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Washington's Essential Academic Learning Requirements

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Salish program activities fulfill many Washington state EALR's in a variety of ways. Each program is custom designed to fit your needs.

Salish program activities fulfill many Washington state EALR's in a variety of ways.  Each program is custom designed to fit your needs.

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Below is a sampling of ways in which the Salish program meets a variety of EALR's.

Navigation/Charting – Students are involved with learning the parts of a chart and how to use nautical charts to plot our course (Geo 1.1)

Exploration and Discussion of Puget Sound – Students learn the natural history of Puget Sound and study current events to guide their original research project construction (Science 3.2; Geo 3.1-3.3; Reading 1.1, 1.2, 2.2)

Equipment Deployment and Sample Analysis – Following written and oral instructions, (Reading 3.1, 3.2) students will execute the steps necessary to correctly complete the task.  As samples are collected, students will analyze them to explore how they fit into their research project (Science 1.1-1.3; Math 4.1, 4.2)

Data Recording – Students write quantitative data and observational notes during their and their classmates’ research process (Writing 2.2).  Students may calculate mass or volume of samples (Math 1.1, 1.2) and use test results to extrapolate final results (Math 1.4).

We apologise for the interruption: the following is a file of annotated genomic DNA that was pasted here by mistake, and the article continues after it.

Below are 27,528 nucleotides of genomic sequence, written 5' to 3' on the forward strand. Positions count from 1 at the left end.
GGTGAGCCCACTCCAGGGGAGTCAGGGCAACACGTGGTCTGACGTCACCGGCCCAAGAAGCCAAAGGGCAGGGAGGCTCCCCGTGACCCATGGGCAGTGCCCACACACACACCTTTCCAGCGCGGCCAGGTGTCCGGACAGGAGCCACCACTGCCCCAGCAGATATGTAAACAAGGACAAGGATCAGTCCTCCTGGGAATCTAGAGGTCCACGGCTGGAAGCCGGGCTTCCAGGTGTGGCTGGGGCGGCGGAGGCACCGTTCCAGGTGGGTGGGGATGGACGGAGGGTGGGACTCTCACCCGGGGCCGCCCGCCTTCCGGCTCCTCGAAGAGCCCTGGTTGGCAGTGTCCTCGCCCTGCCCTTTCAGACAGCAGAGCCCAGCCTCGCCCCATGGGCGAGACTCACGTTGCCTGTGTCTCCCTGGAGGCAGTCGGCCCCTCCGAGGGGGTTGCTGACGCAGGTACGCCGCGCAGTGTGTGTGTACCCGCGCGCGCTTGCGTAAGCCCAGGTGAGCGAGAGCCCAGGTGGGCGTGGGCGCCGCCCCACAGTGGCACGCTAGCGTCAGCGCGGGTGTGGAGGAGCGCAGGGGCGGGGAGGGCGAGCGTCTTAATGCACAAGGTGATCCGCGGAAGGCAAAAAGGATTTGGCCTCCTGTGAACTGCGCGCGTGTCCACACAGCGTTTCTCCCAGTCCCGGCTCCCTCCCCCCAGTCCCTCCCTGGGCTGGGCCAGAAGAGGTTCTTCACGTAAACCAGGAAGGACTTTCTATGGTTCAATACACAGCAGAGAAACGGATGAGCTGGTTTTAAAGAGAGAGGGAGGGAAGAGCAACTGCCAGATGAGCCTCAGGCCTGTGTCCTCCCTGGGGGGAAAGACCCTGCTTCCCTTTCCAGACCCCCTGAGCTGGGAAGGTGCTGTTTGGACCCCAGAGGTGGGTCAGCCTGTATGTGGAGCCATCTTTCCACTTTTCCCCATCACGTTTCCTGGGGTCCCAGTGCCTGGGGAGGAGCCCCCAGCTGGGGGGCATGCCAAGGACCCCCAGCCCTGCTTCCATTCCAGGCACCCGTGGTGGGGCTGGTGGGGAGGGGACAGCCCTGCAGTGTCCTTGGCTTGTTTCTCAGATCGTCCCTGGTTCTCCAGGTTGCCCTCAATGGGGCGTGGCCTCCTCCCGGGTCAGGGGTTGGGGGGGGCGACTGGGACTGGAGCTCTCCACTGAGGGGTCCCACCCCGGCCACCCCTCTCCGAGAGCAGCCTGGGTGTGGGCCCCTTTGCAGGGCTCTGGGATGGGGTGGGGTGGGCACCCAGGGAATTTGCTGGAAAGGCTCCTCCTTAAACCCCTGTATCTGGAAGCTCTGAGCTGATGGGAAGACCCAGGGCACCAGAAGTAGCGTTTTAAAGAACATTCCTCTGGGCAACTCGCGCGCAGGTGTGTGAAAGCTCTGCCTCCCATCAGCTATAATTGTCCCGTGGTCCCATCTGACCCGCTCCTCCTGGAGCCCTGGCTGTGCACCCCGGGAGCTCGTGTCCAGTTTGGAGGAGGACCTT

Journal Writing – Many students will keep journals recording their expedition in addition to their scientific recording, which allows them a different style of writing for a different audience (Writing 2.1-2.3).

Research Project – A large portion of the expedition will be focused on the students’ designed research project.  In order for this to be effective, students must listen carefully to each other, instructors, and staff (Comm 1.1, 1.2).  Students will employ the Scientific Method (Science 2.1, 2.2, 3.1; Math 3.1-3.3) for their research project and the steps will guide their process (Math 4.1).

Peer Education – Students will be involved in the “Each-one-Teach-one” method of peer education.  After receiving relevant information and instructions from staff about equipment and procedures, students will need to communicate these directions and requirements to their classmates (Comm 2.2, 2.3, 3.1)

Sail Crew Participation – With the assistance of Salish Sea Expeditions’ staff, students will raise sails, tend sheets, haul in lines, take the helm, and become a safe member of the sailing crew (Health & Fit 1.2, 4.1).

Post-Trip Presentation – Using data collected, experiences recorded, research compiledCWE 2002 Presentation and artifacts obtained, students will create a presentation about their expedition (Writing 3).  This may be in the form of a newsletter or journal article (Writing 2.1, 3.1-3.5), an oral presentation (Comm2.1; Arts 2.2), a poster (Art 2.1, 3.2), a web page (Reading 1.5), or other method (Math 4.3).

Group Process – Throughout the trip, all students will be working as a team to create their research project, construct their trip, execute their project, prepare their selected meals (Health & Fit 1.1), and live for 3-5 days in a confined space together (Comm 3.2, 3.3) with a finite amount of resources (Econ 1.1).


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